Technique versus parlor tricks
There are two concerns I have with this technique. First, it seems to rely less on solid technique than on social factors. Second, the set-up is transparently counterfeit.
In judo, I get used as uke occasionally. I take kumikata grips or an unusual grip we're working on, I stand with good posture or one of the commonly-seen-in-sparring poor postures, I move with good footwork or take a specific misstep, et cetera. The instructor uses me as a dummy if we're doing technique straight from the gokyo (e.g. osotogari). If we're working counters, set-ups or tactics, then a specific technique follows from one of my specific mistakes. I'm compliant, but the technique we're learning is rooted in usable, tangible, functional application.
There's also no hand-waving about how to translate the technique into practice. Either we're learning a throw that we know works because millions of judoka throw their trained, resisting, motivated opponents with it in competition, or we're learning a tactic or counter that we can test ourselves in randori later that night. The set-up has very close to a 1-to-1 relationship to application, so we know (or can determine) its value.
When I trained in light-contact karate, I'd also get used as uke for demonstrations plenty. Sometimes it would be similar to my description above: I'd punch, instructor would show an evasion and counter. Straightforward technique, straightforward set-up.
But much more frequently, as is common in non-sparring or light-contact arts, the set-up would be quite strange. It would start with "grab my wrist", and there'd be an unspoken subtext of "and don't react like a normal person when I start applying this convoluted, multi-step technique". Or, "grab my lapels...no, not like that! With your arms outstretched like a zombie, and now just stand there." Set-ups like that aren't just compliant. They're contrived, and often elaborate, awkward, and unlikely to boot. They rely on situations that don't actually occur (or occur like that) in fighting.
Also from my experience in light-contact karate, as well as eyebrow-raising demos from aikido instructors, I'm wary of techniques that seem to have over-the-top results. Sometimes, the technique is valid and just unusual. Other times, the technique simply does not have a solid basis. Instead, its production of over-the-top ukemi relies on cooperation from a compliant demonstration partner.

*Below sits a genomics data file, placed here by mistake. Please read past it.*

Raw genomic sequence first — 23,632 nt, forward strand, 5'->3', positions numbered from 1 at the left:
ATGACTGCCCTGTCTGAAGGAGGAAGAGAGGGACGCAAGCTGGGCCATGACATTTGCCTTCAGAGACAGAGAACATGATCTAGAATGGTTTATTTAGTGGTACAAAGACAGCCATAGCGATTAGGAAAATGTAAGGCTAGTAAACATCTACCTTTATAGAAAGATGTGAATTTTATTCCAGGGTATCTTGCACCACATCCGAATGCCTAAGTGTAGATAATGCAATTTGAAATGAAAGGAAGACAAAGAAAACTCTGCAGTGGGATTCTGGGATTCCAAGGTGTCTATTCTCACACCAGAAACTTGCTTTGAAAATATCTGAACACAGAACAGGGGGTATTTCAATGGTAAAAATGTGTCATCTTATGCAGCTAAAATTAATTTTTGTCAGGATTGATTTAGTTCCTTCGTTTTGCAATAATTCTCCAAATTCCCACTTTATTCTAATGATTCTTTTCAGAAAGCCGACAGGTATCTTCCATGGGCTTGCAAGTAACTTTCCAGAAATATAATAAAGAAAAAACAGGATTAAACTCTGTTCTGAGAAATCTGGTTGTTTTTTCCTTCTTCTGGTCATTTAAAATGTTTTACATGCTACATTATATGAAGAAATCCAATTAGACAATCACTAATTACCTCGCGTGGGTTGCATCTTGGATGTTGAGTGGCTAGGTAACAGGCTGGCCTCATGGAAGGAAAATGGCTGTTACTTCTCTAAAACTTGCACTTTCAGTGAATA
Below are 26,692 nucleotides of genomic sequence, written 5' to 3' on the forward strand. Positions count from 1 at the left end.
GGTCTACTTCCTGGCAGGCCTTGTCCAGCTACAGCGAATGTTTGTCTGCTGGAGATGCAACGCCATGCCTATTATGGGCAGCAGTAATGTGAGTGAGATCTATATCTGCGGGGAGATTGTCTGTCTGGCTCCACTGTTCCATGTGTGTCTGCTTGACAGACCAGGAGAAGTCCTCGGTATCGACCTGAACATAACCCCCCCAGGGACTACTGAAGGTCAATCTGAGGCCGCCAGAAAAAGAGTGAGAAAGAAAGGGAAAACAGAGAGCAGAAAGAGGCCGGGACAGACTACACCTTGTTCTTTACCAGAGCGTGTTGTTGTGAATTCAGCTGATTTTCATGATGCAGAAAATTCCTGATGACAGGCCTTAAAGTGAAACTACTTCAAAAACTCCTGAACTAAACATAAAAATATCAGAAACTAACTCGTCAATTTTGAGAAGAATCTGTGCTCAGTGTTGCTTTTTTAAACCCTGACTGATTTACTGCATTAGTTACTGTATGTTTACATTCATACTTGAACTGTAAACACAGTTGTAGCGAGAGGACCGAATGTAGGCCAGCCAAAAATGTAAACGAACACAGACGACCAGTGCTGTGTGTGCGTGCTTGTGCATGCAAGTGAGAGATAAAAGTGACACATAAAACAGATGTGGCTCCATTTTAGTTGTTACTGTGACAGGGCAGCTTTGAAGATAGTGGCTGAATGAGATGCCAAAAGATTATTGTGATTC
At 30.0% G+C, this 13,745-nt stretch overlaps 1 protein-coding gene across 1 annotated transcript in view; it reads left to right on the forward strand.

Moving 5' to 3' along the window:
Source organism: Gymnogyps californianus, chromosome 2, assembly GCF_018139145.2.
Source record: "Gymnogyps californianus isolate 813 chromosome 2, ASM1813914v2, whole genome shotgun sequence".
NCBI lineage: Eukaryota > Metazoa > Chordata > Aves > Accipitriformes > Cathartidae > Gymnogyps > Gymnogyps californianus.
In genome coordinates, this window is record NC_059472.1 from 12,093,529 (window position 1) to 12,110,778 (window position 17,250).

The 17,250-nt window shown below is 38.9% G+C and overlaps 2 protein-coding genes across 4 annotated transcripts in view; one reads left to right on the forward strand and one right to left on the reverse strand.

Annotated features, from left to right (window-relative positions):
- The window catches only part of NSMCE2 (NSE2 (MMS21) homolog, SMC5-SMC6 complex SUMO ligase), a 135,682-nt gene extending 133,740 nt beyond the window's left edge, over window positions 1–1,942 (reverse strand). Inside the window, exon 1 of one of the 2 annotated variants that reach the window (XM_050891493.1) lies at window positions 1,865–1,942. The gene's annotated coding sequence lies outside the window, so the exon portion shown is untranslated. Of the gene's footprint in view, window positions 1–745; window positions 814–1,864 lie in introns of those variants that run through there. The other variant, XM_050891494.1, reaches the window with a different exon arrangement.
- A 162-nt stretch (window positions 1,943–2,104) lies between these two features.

The technique is called "jump for sensei"
Okamoto is working with incredibly dedicated, long-term students of his. They are demonstrating for a crowd. They are being taped. Both uke and tori have invested years, if not decades, in making these techniques look effective on a compliant partner. In the past, it is almost certain that if Sensei attempted a technique and uke did not flip over and tap, Sensei would apply A) some other technique with a greater degree of force, and B) group social shaming of that individual for not receiving the technique compliantly.
Gillian Russell's Epistemic Viciousness (PDF) makes this point eloquently. In part, she says:
Not everyone treats their martial art like a religion, but another, more inevitable
problem for martial arts epistemology is that those who already have beliefs in
the area tend to have a lot invested in those beliefs. The people whose testimony
we are most likely to believe have inevitably put years of effort into perfecting
Everyone involved in Okamoto's demo is subject to an extraordinary degree of cognitive dissonance of the form "whatever Sensei does, I'd better take ukemi, and fast."
More than anything else, Okamoto has set up a contrived parlor trick. He twitches his hands and the students jump for him. This is meant to showcase some broader principle or efficacy of technique, but largely it demonstrates the power of social suggestion and long-term setting of expectations.
For an example of how this fares against actual martial techniques, please see this challenge match (YouTube) of a "kiai master" against someone trained in punching and kicking.